Getting rather more into it, still on the first day...(Pic: Jim Nicholl)Now we have a half mile or so of straight. Slightly uphill, good drive out of the last corner can see the GSX-R hitting an indicated hundred and fifty miles per hour before hitting the brakes for a really sharp and rather unforgiving chicane which leads onto the start finish straight to do it all again. The end of the straight is one of the safest places to pass riders on faster bikes who may not be so good in corners, but it requires good brakes and a well poised chassis, because apart from anyting else there's a good chance of being in the wrong place on the track at this stage. Happily the GSX-R fits the bill. The brakes are excellent, being easily able to elevate the back wheel at stupid speeds should you so wish but blessed with sufficient feel as to make that unlikely if you don't want it to happen. Certainly they inspire confidence, which sets up well for the next lap.

After over two hundred and fifty miles on track over two days I can confidently report that the current GSX-R 750 is an outstandingly capable track bike straight out of the box. The adjustable steering damper I'd fitted was entirely surplus to requirements. Even when the front did come up under hard acceleration it remained completely under control and didn't even need me to back off the throttle. The standard equipment Bridgestone BT016 tyres were unreasonably good, offering bags of grip and plenty of warning before even feeling as though they might let go. Astonishingly, though clearly well used they were still legal and perfectly acceptable for road use after this abuse. I reckon there's another couple of thousand road miles on 'em yet. There's plenty of power from the revvy, responsive engine, with more to come as the miles go on it I think. Throttle response is outstanding and there's no driveline shunt or any other nastiness to upset things. The brakes, as I've mentioned before, are sublime, and the suspension, especially the Big Piston Forks, is little short of a revelation. The levels of ride control from stock units would have been unheard of a few years ago. If I had to change anything, I'd make it easier to remove road fripperies like mirrors and number plate and I'd fit a quickshifter. There's a laptimer fitted as standard but I never touched it.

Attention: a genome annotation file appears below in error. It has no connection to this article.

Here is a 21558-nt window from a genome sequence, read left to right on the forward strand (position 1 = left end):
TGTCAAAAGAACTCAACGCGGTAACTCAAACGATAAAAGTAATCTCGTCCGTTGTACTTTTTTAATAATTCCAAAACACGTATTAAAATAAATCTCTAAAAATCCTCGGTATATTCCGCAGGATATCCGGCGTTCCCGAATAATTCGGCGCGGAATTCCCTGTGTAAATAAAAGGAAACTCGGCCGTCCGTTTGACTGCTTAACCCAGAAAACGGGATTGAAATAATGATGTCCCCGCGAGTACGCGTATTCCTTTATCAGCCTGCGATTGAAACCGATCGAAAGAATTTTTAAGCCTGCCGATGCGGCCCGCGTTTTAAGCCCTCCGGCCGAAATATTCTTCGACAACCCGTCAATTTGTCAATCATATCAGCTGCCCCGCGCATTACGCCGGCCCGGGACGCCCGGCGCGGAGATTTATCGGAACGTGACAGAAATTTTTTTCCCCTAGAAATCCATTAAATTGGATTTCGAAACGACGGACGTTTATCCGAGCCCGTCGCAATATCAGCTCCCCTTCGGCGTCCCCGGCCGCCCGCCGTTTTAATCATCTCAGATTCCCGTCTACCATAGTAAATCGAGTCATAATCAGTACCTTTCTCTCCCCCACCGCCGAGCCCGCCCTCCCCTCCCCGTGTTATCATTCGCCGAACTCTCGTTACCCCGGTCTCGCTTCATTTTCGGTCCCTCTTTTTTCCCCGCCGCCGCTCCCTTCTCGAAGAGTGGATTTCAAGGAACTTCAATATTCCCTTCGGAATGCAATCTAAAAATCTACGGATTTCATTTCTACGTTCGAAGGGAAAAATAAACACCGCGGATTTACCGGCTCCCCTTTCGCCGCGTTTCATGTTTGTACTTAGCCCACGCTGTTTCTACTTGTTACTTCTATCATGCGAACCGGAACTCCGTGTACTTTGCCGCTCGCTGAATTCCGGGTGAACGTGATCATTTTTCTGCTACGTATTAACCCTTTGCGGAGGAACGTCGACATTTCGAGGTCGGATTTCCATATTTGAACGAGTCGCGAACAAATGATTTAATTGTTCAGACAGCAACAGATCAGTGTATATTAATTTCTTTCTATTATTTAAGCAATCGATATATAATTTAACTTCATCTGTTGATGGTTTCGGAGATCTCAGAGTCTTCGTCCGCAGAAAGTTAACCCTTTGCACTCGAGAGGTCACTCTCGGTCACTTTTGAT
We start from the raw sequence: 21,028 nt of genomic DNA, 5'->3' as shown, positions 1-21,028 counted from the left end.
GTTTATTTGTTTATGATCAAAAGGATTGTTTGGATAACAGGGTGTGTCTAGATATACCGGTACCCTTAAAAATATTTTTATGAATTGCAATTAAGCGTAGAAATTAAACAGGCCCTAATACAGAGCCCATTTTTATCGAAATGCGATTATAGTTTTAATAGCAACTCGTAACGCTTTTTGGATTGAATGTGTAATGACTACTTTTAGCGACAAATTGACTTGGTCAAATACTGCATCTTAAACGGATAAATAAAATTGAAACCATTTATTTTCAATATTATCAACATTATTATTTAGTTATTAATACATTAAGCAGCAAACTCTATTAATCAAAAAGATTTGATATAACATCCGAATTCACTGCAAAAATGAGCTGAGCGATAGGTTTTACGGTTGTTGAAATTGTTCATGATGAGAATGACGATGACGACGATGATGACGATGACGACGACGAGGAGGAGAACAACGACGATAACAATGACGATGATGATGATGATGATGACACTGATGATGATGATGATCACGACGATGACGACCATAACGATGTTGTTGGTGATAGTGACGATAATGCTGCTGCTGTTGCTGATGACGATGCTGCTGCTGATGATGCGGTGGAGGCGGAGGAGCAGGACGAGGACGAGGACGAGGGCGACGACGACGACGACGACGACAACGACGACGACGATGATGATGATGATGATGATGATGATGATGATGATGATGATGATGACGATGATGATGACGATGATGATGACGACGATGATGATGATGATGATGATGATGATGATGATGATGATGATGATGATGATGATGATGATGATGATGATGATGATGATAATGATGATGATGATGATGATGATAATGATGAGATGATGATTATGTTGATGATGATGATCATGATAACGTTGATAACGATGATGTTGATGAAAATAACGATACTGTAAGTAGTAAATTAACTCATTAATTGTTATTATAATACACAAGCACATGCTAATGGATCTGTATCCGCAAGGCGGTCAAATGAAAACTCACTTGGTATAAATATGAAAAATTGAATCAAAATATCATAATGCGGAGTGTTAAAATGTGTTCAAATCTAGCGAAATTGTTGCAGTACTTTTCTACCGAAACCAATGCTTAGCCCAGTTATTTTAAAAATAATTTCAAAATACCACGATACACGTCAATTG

So in short I am very happy to confirm that yes, if you have a current Suzuki GSX-R 750 then you can indeed Own the Racetrack. I'm sure you probably can with just about any other sportsbike as well, but the 750 remains, to me, the perfect combination of power and agility. If I had to choose a bike to ride in anger then this would be it, every time.


Girding my loins, apparently.  (pic: Sharon Newton)